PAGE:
Keauhou in Hawaii County, Hawaii — Hawaiian Island Archipelago (Pacific Ocean)
Evidence that supports the identification as a men's house is the architectural construction of this site, which is similar to other known men's houses elsewhere in the Hawaiian Islands. The presence of pig bone at the site is significant as pig was a food prohibited to women. Of the large quantity of artifacts found at this site, none were associated with women. Male ornaments found at this site are suggestive of rank or status.
Occupants who lived at this site were retainers of the chief who occupied the Lonoikamakahiki Residence site. Among the retainers who lived at this site was the chief's steward who prepared all of the chief's meals, manufacturing of fishing gear and other items.
Artifacts recovered from this site included cowry lures for octopus fishing, trolling lures, fishing weights, unfinished bone fish hooks, nerita shell beads for necklaces or bracelets, dog-tooth ornaments for use as a pendant or part of an anklet, adzes, abraders, miscellaneous bird, fish and animal bones,
These men's houses were called a mua. The mua was strictly forbidden to women. As soon as a male child was weaned and began to partake of other food, he was taken to the mua and was no longer allowed to take food in the company of women. These muas served as places of both secular and ritual activities pertaining only to the male sex.
This structure, as well as the Lonoikamakahiki Residence, was constructed with a high thatched roof. All that remains is the stone foundation. This site may have had a thatched enclosure over each of the different features except for the goat pen and the fireplace where the alii's food was cooked.
Archaeological Survey, Kahaluu, North Kona, Hawaii; Department of Anthropology, Bernice P. Bishop Museum. Report 71-4.
Archaeological Excavations at Kahaluu, North Kona, Island of Hawaii; Department of Anthropology, Bernice P. Bishop Museum. Report 73-1.
Henry P. Kekahuna. Map of Kahaluu Beach; site and place names, legends and history. March 15, 1952.
Researched and Written by Joseph N. Castelli, 1988.
Location. 19° 34.398′ N, 155° 58.039′ W. Marker is in Keauhou, Hawaii, in Hawaii County. Marker Touch for map. The marker is on the grounds of the Keauhou Kona Surf and Racquet Club, which is a gated community. The Club must allow public shoreline access and, therefore, the marker is presumably accessible to the public. Park on the road near the gate. The marker is just inside the gate next to the pool. Marker is at or near this postal address: 78-6800 Alii Drive, Keauhou HI 96739, United States of America.
Other nearby markers. At least 8 other markers are within 8 miles of this marker, measured as the crow flies. Lonoikamakahiki Residence (within shouting distance of this marker); Inikiwai Ku'ula Heiau (approx. 0.2 miles away); Keauhou - Kahalu'u Heritage Corridor (approx. 0.4 miles away); Hulihe‘e Palace (approx. 4.9 miles away); The First Hawaiian Christian (approx. 4.9 miles away); Hulihe‘e Palace / Moku‘aikaua Church (approx. 4.9 miles away); In Memory of Captain James Cook, R.N. (approx. 6.7 miles away); Honokohau Settlement (approx. 7.5 miles away). Touch for a list and map of all markers in Keauhou.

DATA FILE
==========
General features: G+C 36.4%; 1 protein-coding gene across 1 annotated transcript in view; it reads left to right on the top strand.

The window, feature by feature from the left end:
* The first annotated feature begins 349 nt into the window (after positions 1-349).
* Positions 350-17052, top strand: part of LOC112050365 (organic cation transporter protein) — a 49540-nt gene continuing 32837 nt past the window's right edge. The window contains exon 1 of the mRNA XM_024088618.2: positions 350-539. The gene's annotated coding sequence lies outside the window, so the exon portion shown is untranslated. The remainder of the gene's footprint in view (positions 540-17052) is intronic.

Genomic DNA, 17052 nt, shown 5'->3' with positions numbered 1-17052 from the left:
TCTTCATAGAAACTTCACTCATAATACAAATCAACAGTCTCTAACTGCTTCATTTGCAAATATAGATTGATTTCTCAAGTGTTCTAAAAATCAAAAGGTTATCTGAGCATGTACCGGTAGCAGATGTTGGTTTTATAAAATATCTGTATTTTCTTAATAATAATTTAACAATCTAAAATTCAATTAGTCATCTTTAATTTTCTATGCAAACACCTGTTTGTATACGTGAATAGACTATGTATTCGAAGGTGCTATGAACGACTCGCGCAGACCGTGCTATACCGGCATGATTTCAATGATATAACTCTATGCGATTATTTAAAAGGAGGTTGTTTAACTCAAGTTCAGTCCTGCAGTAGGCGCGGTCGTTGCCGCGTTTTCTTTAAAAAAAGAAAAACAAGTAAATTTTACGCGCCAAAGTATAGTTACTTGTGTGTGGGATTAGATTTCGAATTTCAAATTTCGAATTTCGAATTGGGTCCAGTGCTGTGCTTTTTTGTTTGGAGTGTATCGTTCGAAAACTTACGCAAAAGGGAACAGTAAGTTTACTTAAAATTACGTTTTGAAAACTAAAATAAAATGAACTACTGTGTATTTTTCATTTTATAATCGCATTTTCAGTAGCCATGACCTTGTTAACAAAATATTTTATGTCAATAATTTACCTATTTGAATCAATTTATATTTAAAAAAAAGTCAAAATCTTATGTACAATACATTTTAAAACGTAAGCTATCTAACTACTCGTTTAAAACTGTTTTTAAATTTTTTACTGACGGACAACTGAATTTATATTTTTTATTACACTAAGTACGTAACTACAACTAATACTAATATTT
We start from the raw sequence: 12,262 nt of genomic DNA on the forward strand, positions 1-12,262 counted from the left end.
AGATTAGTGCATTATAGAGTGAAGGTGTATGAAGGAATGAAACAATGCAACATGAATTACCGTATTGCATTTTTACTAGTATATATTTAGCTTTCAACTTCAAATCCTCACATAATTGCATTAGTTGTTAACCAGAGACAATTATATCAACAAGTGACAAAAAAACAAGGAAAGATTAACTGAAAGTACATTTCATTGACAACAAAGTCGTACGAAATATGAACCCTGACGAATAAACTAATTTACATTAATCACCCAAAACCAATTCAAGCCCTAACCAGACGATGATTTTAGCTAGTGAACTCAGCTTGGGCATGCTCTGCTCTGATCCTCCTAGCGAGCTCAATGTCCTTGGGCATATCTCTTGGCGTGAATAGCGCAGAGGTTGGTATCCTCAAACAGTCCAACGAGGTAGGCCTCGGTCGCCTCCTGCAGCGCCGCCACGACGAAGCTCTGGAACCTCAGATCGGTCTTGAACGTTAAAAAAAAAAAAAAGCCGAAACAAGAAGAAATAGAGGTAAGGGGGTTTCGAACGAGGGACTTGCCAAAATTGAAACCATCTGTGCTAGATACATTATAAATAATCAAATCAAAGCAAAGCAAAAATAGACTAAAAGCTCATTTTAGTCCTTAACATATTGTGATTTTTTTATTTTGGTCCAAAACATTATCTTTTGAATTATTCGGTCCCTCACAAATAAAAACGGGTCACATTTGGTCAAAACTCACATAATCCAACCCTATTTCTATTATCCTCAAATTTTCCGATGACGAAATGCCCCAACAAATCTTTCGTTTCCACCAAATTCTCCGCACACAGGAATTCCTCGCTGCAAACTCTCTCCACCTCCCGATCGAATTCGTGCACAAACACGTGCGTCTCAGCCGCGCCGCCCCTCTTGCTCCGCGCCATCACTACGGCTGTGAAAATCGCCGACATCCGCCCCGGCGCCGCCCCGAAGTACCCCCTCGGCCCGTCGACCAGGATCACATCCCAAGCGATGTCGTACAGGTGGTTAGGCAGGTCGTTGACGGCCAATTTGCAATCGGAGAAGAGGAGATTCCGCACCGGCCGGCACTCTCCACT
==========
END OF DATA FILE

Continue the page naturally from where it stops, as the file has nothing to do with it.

More about this marker. The following is a description of each of the separate features of this site. Refer to the isometric layout drawing of this site. Each feature has been given an alphabetical designation for ease of identification.
A. Sacred Fireplace
B. This is the foundation of the house of the Chief Steward ('a'i-pu'upu'u). It measures 18 feet by 22 feet. There is a step on the west side. This is where the doorway to the Steward's house was located. A stone-lined hearth was just inside the door and is probably where the Chief Steward prepared his own food.
C. This elongated enclosure is believed to be a storage area were sacred food destined for the alii was kept. Hydration-Rind age determination of 1576 + - 21 AD was obtained for this feature.
D. This feature is believed to be a house enclosure. It may have been used for a sleeping area as well as for religious rituals. It is believed that it may have also served as an area where the meals for the alii were prepared. This feature is almost in the shape of a square, measuring 30 feet by 33 feet including the wall peripheral on the north, east and south side as well as the waterworn cobbled double level platform on the west side. This two level platform was the base of a thatched house added during the period of 1575 to 1600 AD. The center pit measures 16 feet by 15 feet. The floor of this pit is paved with small a'a lava stones as well as ili'ili pebbles (small waterworn stones). Hydration-Rind age measurement indicates this feature was started 1550 AD.
E. This feature was built in historic times as a goat pen by Lu'-kia, a lesser chief after the time of Governor Kuakini (after 1844). It was built as a double pen but one section was destroyed during construction of the Surf and Racquet Club.
Adjacent to, and just west of the goat pen where Unit 48 and part of the present pavilion now stands, was a men's eating house for close relatives of the chief. It is believed thta rocks were robbed from its foundation to construct the goat pen. What was left was destroyed during construction of the Surf and Racquet Club.
Categories. • Anthropology • Native Americans •
Credits. This page was last revised on June 16, 2016. This page originally submitted on January 2, 2011, by William J. Toman of Green Lake, Wisconsin. This page has been viewed 885 times since then and 47 times this year. Photos: 1, 2, 3, 4. submitted on January 2, 2011, by William J. Toman of Green Lake, Wisconsin. • Syd Whittle was the editor who published this page.